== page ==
When adult humans take the totality of their experience and apply it to a new similar event to forecast what will happen, we call it optimism if the predictions are good, and carrying around baggage when they are negative. If the prophecies are routinely downbeat, we are further labeled pessimists. Because we are creatures capable of reason, we try to overcome our negativity – to set down the baggage or remember that a familiar situation might turn out differently. In other words, set aside the statistically significant in favor of believing things will be better this time around. (This more positive attitude has been proven over and over to be healthier for us on a multitude of psychological and physical levels.)

At Rolling Around In My Head, Dave Hingsburger wrote an entry about <a href=””>his own personal baggage.</a> He articulates the fine line between the benefit of predicting based on past events and the ways baggage can interfere with our experience of a situation. To summarize, just because 95% of the time a situation unfolds in a specific way it does not mean you aren’t currently in the 5% of the time version. Behaving like it is the 95% of the time event when it is the 5% occurrence is suboptimal.

I began thinking about how the copious amounts of baggage people with disabilities carry is often used against us becoming a tool to minimize, silence and dismiss.

People with disabilities acquire their baggage by living. One morning, I did not impetuously decide knitting in public would elicit excessive praise. Instead, it happened repeatedly, creating my voluminous luggage over time as I interacted with the world. Based on that, I might leave the knitting at home to avoid unwanted attention. Suddenly, I’m judged to be carrying unreasonable and unnecessary baggage, impacting my decisions negatively. (To be clear, even I think leaving the knitting at home is absurd, but not because of the reasons given. I think letting other’s ignorance limit my actions is just that…. limiting.)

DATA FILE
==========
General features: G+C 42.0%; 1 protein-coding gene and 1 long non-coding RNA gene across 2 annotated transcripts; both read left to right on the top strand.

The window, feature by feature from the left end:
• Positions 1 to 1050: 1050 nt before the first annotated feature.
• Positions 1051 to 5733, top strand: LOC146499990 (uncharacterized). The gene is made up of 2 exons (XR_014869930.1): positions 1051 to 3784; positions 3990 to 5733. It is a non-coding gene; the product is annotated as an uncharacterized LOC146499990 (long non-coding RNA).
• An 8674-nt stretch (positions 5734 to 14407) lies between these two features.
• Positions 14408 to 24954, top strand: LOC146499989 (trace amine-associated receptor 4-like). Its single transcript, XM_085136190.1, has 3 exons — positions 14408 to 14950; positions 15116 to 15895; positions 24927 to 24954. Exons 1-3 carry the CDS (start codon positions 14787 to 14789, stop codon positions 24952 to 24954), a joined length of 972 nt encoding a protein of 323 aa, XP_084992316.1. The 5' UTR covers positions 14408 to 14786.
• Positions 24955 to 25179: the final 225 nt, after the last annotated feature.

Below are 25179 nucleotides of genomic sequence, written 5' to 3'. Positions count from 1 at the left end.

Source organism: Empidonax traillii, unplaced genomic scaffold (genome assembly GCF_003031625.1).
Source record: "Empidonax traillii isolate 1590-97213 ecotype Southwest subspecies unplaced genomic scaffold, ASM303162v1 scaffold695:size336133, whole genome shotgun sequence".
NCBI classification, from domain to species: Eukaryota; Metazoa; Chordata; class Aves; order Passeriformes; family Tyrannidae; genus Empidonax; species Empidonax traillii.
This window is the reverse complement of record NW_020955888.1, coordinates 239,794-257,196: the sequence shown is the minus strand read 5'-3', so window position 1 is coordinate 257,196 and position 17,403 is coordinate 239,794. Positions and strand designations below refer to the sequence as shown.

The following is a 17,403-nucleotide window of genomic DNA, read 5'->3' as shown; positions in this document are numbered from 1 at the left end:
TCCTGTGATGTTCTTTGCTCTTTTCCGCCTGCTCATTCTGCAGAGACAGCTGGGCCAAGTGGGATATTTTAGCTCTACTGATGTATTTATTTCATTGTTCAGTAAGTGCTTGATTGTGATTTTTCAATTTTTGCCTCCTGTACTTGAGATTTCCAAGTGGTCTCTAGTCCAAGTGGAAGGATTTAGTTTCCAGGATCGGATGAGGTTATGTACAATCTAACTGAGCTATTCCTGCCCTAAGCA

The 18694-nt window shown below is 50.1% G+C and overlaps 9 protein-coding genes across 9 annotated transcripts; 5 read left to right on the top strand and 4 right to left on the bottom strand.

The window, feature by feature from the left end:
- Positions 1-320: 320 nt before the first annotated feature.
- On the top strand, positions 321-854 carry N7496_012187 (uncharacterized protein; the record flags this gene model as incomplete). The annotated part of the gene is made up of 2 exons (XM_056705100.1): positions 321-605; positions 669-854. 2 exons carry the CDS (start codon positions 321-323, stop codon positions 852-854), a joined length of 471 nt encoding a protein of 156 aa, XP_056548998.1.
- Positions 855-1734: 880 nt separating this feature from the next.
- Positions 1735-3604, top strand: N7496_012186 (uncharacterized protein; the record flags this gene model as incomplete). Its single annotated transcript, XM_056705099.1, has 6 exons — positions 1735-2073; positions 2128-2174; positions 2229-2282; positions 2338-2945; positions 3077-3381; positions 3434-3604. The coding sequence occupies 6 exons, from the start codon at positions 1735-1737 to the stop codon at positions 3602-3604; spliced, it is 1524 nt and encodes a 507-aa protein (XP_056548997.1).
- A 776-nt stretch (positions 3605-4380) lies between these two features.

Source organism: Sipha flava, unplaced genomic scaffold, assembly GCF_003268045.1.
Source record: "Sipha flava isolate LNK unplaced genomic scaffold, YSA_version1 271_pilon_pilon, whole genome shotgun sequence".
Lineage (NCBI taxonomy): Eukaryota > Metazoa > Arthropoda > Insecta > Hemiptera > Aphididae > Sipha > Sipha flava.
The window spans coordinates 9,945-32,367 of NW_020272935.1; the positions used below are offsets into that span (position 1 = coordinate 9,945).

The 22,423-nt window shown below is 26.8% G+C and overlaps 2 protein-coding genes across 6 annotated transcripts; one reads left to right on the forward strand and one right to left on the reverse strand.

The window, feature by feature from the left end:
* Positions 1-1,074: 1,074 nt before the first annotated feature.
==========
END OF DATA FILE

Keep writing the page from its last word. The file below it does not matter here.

This baggage can in fact provide a benefit in the form of lessons about how to approach a situation. Last time I asked a bus driver to drop me off at a particular stop and didn’t pay close attention, problems developed. That part of my baggage helps me remember to remind drivers, even if I might be perceived as annoying. The label “nice” is not worth it if I end up in an unsafe situation.

Sharing this acquired knowledge with others often backfires. I’m not seen as learning through experience and being prudent; I am perceived as holding one person responsible for another’s actions. “How do you know this driver will forget about your stop?” In fact, I don’t know. I just know that if they do forget, it will suck to be me.

I do agree with Dave that determining if you are in the 95% situation or the 5% one and not treating one like the other is key. Therefore, if a driver is announcing each and every stop, I don’t offer any reminders of my request.

The thing that bothers me the most, and the thing I cannot prove through logic or reason, is the fact that my same actions done by a non-disabled person would be perceived differently. I have baggage. They’re being smart.

Leveling such value judgments at the same behavior done by different people is the first step in employing social control. It isn’t far from “Why are you behaving in such a negative manner?” to “Nobody likes a negative person,” to “Your bad attitude is why nobody will be friends with you.”